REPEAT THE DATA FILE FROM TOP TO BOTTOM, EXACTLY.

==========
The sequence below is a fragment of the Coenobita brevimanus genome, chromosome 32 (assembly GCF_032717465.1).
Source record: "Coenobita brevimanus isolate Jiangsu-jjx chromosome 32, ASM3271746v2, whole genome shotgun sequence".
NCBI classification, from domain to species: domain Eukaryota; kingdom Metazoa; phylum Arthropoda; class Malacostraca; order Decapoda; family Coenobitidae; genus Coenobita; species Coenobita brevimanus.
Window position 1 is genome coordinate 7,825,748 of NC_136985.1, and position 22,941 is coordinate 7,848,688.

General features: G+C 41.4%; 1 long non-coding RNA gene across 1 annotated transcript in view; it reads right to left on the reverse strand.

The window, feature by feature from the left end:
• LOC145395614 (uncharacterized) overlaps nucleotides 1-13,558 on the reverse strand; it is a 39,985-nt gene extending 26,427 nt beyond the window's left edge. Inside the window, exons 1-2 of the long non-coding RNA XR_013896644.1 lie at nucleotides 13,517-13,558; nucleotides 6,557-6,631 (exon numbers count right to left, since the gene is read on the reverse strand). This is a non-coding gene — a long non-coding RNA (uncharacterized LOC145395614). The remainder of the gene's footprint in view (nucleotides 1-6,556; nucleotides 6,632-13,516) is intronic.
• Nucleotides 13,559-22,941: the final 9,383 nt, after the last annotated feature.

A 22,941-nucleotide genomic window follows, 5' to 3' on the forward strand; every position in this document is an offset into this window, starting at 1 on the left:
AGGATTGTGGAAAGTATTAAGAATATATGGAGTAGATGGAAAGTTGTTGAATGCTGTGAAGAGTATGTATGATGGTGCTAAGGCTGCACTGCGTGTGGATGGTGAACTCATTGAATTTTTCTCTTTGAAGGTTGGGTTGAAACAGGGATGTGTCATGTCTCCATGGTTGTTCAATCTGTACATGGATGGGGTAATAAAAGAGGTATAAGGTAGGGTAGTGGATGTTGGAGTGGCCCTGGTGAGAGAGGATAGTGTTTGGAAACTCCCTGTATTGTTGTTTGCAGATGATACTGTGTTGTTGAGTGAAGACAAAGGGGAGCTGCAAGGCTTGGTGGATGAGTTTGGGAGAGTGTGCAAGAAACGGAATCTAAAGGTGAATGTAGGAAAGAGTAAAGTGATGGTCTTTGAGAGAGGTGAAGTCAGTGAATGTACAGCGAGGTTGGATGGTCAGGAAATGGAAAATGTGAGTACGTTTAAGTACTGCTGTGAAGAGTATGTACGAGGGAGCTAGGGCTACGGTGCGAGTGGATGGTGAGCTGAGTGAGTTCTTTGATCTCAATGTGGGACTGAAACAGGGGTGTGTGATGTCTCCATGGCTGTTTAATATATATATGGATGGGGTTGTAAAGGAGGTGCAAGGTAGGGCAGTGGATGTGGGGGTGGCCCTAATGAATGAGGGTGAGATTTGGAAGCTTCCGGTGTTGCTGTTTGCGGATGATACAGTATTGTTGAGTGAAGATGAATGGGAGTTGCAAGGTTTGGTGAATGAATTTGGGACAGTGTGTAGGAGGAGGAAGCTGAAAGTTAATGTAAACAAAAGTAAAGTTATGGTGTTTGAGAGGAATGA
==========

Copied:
The sequence below is a fragment of the Coenobita brevimanus genome, chromosome 32 (assembly GCF_032717465.1).
Source record: "Coenobita brevimanus isolate Jiangsu-jjx chromosome 32, ASM3271746v2, whole genome shotgun sequence".
NCBI classification, from domain to species: domain Eukaryota; kingdom Metazoa; phylum Arthropoda; class Malacostraca; order Decapoda; family Coenobitidae; genus Coenobita; species Coenobita brevimanus.
Window position 1 is genome coordinate 7,825,748 of NC_136985.1, and position 22,941 is coordinate 7,848,688.

General features: G+C 41.4%; 1 long non-coding RNA gene across 1 annotated transcript in view; it reads right to left on the reverse strand.

The window, feature by feature from the left end:
• LOC145395614 (uncharacterized) overlaps nucleotides 1-13,558 on the reverse strand; it is a 39,985-nt gene extending 26,427 nt beyond the window's left edge. Inside the window, exons 1-2 of the long non-coding RNA XR_013896644.1 lie at nucleotides 13,517-13,558; nucleotides 6,557-6,631 (exon numbers count right to left, since the gene is read on the reverse strand). This is a non-coding gene — a long non-coding RNA (uncharacterized LOC145395614). The remainder of the gene's footprint in view (nucleotides 1-6,556; nucleotides 6,632-13,516) is intronic.
• Nucleotides 13,559-22,941: the final 9,383 nt, after the last annotated feature.

A 22,941-nucleotide genomic window follows, 5' to 3' on the forward strand; every position in this document is an offset into this window, starting at 1 on the left:
AGGATTGTGGAAAGTATTAAGAATATATGGAGTAGATGGAAAGTTGTTGAATGCTGTGAAGAGTATGTATGATGGTGCTAAGGCTGCACTGCGTGTGGATGGTGAACTCATTGAATTTTTCTCTTTGAAGGTTGGGTTGAAACAGGGATGTGTCATGTCTCCATGGTTGTTCAATCTGTACATGGATGGGGTAATAAAAGAGGTATAAGGTAGGGTAGTGGATGTTGGAGTGGCCCTGGTGAGAGAGGATAGTGTTTGGAAACTCCCTGTATTGTTGTTTGCAGATGATACTGTGTTGTTGAGTGAAGACAAAGGGGAGCTGCAAGGCTTGGTGGATGAGTTTGGGAGAGTGTGCAAGAAACGGAATCTAAAGGTGAATGTAGGAAAGAGTAAAGTGATGGTCTTTGAGAGAGGTGAAGTCAGTGAATGTACAGCGAGGTTGGATGGTCAGGAAATGGAAAATGTGAGTACGTTTAAGTACTGCTGTGAAGAGTATGTACGAGGGAGCTAGGGCTACGGTGCGAGTGGATGGTGAGCTGAGTGAGTTCTTTGATCTCAATGTGGGACTGAAACAGGGGTGTGTGATGTCTCCATGGCTGTTTAATATATATATGGATGGGGTTGTAAAGGAGGTGCAAGGTAGGGCAGTGGATGTGGGGGTGGCCCTAATGAATGAGGGTGAGATTTGGAAGCTTCCGGTGTTGCTGTTTGCGGATGATACAGTATTGTTGAGTGAAGATGAATGGGAGTTGCAAGGTTTGGTGAATGAATTTGGGACAGTGTGTAGGAGGAGGAAGCTGAAAGTTAATGTAAACAAAAGTAAAGTTATGGTGTTTGAGAGGAATGA